Looking for more great reading suggestions? Try one of these picks of the month.

burnt toast bnb coverLooking for literary love, but the burning desire to read a romance novel is nowhere to be found?

I was once like you.

Shrugging off the ridiculous covers, improbable plots, and ridiculous characters -- campy melodramatic stories with overwritten sex were a no go. That is, until I read a few of them. Then a few more, including the entertaining, The Burnt Toast B&B.

Derrick Richards is a ruggedly handsome lumberjack and reluctant bed and breakfast owner. He wants nothing more than to leave the hospitality world behind. Ginsberg Sloan is his “city boy” guest looking for respite and recovery at the cheapest place to stay in town. Regardless of the creature discomforts Derrick offers, Ginsberg is determined to make the B&B home.

After peeking in on  their trials, tribulations and um… that too. Derrick and Ginsberg offer a reader their own break from the real world with a few hours of drama, love, and a happy ending.

Go ahead. Give a romance a chance.  

Over the course of the last year, I served on a book award committee.  For the most part it was a great experience. Brand new, straight from the publisher books arrived at my house (some 1800 titles!) like clockwork. I was privy to writers and titles I never would have discovered on my own. It was interesting work, overwhelming at times but tremendously exciting to be riding the crest of the publishing wave. The downside of this experience was that my reading choices were not truly my own. Someone and something dictated the whole of my reading life. Sad as I am to see a lengthy and engrossing project end I am once again delighted to be reading whatever I please. But where to start? I decided to start by revisiting some old favorites, authors and works I have deeply enjoyed in the past and that seemed perfect for a revisit.  

Miss Buncle's Book book jacketMiss Buncle’s Book by D.E. Stevenson.
Barbara Buncle is low on cash. Her unorthodox solution to the problem is to write a novel. Lacking in experience but chock full of determination and keen observational skills she writes Disturber of the Peace, a somewhat screwball comedy based on the quirky inhabitants of her own village. The novel is a smashing success and the cash starts to flow until her friends and neighbors begin to recognize themselves within the pages.  When her publisher begs for a sequel will Miss Buncle be able to deliver the goods while keeping her neighbors at bay?

Dinner at Antoine’s by Frances Parkinson Keyes.  
Wealthy businessman Orson Foxworth hosts a dinner party to introduce his niece Ruth to the cream of New Orleans society. But hours later one of the guests is found dead with a pistol and a note by her side.  Keyes' most memorable and best-selling novel is set in the immediate aftermath of World War II. It is an engrossing who-done-it filled with period detail and beautifully mixing the history and customs of 1940’s Louisiana.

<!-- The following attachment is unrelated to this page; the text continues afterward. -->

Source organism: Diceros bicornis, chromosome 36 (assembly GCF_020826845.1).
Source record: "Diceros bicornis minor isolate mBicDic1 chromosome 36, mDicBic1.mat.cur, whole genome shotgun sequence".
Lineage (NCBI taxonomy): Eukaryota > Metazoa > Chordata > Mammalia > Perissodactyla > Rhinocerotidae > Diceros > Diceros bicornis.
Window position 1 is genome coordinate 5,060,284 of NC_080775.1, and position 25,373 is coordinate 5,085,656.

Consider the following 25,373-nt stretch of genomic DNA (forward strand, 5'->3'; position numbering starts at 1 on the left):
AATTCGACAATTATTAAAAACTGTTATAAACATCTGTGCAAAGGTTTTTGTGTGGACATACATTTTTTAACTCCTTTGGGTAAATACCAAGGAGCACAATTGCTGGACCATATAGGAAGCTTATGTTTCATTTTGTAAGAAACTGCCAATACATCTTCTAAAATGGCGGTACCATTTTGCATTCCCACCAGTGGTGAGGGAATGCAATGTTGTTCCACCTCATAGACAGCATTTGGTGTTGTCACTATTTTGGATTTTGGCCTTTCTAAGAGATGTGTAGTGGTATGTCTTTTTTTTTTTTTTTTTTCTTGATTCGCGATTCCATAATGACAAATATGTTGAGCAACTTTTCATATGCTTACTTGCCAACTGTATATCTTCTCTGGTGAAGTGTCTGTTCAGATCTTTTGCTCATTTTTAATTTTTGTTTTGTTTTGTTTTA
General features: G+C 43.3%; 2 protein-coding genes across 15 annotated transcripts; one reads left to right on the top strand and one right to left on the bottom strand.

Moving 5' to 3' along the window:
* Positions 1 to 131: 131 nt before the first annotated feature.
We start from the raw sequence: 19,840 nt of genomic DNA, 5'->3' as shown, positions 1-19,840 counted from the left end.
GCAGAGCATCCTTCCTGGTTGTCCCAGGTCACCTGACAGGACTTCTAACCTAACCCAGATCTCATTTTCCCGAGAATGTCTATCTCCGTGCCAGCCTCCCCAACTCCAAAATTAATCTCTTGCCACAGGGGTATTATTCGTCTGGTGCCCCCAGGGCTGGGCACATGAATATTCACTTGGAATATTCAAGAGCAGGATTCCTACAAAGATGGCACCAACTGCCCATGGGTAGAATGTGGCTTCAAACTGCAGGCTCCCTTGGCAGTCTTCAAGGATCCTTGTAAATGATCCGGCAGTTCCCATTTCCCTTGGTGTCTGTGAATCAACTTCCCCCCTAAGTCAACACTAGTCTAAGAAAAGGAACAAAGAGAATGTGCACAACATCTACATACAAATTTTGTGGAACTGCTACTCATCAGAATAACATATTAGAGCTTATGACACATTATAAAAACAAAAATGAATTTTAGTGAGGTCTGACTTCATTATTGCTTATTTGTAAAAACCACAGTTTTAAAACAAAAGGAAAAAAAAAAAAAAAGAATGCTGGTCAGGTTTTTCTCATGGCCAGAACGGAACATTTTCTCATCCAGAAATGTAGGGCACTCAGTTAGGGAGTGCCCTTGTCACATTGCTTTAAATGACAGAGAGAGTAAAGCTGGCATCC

The Valorous Years by A. J. Cronin.  The Valorous Years book jacket
Trained as a physician, many of A.J. Cronin’s novels have a hard-working doctor at their heart.  The result was a forty-seven year career filled with engaging novels, masterful characters and stories with a deep moral code.  In The Valorous Years, Duncan Stirling is a young man whose arm is crippled by polio yet  is determined to become a doctor.  Without the support of his family, Duncan struggles to believe in himself and to reach is goals.  Best known for his 1937 book The Citadel, Cronin was a prolific writer and deeply engaging storyteller whose books have never gone out of style.

A large pile of library booksOne of the many perks, or pitfalls depending on how you look at it, of working in a library is that you have access to more books than you will ever be able to read. If you are a bit of a pack rat, like myself, you are constantly taking home books and you end up with a "to read" pile that is as tall as a toddler. While cleaning up my room over my weekend, I decided to stack up all of the books in my room (and this isn’t even all of the books that I have checked out) and snap a picture. Will I read all of these books? Probably not, but here are some of the titles that I am most excited to dig into:
 
Why would a lactose intolerant person, like myself, want to read a book about ice cream? Just look at the title! The title itself is delicious, and the pictures inside even more so. Big Gay Ice Cream is a yearbook of ice cream recipes, and while I might not be able to consume delicious frosty goodness myself...I can dream (of ice cream). 
 
This is a complex  graphic novel that is difficult to explain. It is an exploration of visual perception and how words and images work together to create meaning.
 
I can’t wait for the Suicide Squad movie to come out, so in the meantime I plan read up on the Squad’s exploits. 
 
Social justice meets superheroes! In Coral City crime is out of control and a group of young citizens team up to rise up and fight back, sparking a worldwide revolution.
 
World traveler and photojournalist, Elian Black’mor discovers a hidden refuge for all manner of supernatural and mystical creatures. This collection of Black’mor’s fictional observations is so beautifully illustrated that it begged to be taken home.
 
So, I've shown you my book pile. I invite you to show me yours!
 

Multnomah County Library's Lucky Day service includes books for kids, teens and adults.  Lucky Day copies are available for spontaneous use and are not subject to hold queues.  Nobody can place holds on these items; it's first come, first served.  That means you might not have to wait at all for the most popular new titles!  You never know what you might find at your neighborhood library - it just might be your Lucky Day!